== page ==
I played my drum for Him, pa rum pum pum pum
I played my best for Him, pa rum pum pum pum,
Rum pum pum pum, rum pum pum pum,

Then He smiled at me, pa rum pum pum pum
Me and my drum.

Additional Lyrics

Peace on Earth, can it be?
Years from now, perhaps we’ll see.
See the day of glory.
See the day, when men of good will
Live in peace, live in peace again

Peace on Earth, can it be?
Every child must be made aware.
Every child must be made to care.
Care enough for his fellow man,
To give all the love that he can

I pray my wish will come true,
For my child and your child, too.
He’ll see the day of glory,
See the day when men of good will
Live in peace, live in peace again.

Peace on Earth, can it be?
Can it be?

#27: Santa Claus is Coming to Town

Everyone knows what happens if you pout or cry around Christmastime: Santa Claus passes you by, that’s what. “Santa Claus Is Coming to Town” was written by J. Fred Coots and Haven Gillespie in 1934. Coots had been writing material for Eddie Cantor, a comedian with a radio show. Coots shared this song with Cantor, who nearly turned it down. Cantor’s wife, Ida, convinced him to air the song, and it was an instant smash hit with orders for 100,000 copies of sheet music the next day, and more than 400,000 copies sold by Christmas. The song is a traditional standard at Christmas time, and has been covered by numerous recording artists. In 1970 Rankin-Bass produced an hour-long animated television special based on the song, with narrator Fred Astaire telling the original story of Santa Claus.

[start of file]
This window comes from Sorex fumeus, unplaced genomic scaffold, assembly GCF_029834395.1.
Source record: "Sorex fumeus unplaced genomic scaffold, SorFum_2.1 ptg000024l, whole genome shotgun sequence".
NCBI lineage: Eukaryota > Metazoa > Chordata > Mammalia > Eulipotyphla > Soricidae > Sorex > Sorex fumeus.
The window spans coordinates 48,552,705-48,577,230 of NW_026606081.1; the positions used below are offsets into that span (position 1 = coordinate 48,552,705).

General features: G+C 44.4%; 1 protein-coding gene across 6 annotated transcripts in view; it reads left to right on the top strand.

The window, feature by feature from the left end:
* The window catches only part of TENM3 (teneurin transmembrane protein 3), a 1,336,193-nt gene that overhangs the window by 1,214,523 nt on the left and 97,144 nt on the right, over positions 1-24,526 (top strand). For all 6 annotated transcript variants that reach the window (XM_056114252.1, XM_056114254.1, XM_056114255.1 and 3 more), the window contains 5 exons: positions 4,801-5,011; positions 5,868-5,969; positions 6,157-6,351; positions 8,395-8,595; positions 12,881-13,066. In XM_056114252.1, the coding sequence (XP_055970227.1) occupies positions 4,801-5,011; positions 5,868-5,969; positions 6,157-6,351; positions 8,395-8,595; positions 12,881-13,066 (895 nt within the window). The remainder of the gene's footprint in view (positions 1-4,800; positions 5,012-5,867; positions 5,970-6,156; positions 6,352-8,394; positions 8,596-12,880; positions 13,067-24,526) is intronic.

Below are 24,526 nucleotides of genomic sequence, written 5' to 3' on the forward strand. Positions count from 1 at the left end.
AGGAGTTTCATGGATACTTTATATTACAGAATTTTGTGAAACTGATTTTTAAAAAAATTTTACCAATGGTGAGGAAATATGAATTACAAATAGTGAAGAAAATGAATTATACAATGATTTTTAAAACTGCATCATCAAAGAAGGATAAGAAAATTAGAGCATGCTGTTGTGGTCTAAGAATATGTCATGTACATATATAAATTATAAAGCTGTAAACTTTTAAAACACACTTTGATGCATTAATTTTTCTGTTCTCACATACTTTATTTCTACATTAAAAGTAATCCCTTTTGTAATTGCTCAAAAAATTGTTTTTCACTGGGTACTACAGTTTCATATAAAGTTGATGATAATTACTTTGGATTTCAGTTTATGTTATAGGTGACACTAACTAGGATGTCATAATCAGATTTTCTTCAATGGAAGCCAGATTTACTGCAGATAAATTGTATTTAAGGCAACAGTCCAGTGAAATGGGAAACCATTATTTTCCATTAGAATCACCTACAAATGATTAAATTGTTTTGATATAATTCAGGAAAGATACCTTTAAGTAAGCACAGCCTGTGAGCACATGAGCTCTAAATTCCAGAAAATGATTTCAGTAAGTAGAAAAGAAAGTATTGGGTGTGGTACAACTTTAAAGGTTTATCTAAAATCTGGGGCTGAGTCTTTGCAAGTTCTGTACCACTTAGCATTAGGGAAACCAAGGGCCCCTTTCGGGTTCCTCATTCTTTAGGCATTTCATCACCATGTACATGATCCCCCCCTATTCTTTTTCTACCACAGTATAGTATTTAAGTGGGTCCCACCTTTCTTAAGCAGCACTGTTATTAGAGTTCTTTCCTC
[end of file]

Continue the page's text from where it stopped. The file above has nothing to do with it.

You better watch out
You better not cry
Better not pout
I’m telling you why
Santa Claus is coming to town

He’s making a list
And checking it twice;
Gonna find out who’s naughty and nice
Santa Claus is coming to town

He sees you when you’re sleeping
He knows when you’re awake
He knows if you’ve been bad or good
So be good for goodness sake!

Oh! You better watch out!
You better not cry
Better not pout
I’m telling you why
Santa Claus is coming to town

#26: Away in a Manger

Away in a Manger

“Away in a Manger” (Piano + Flute)
Download Sheet Music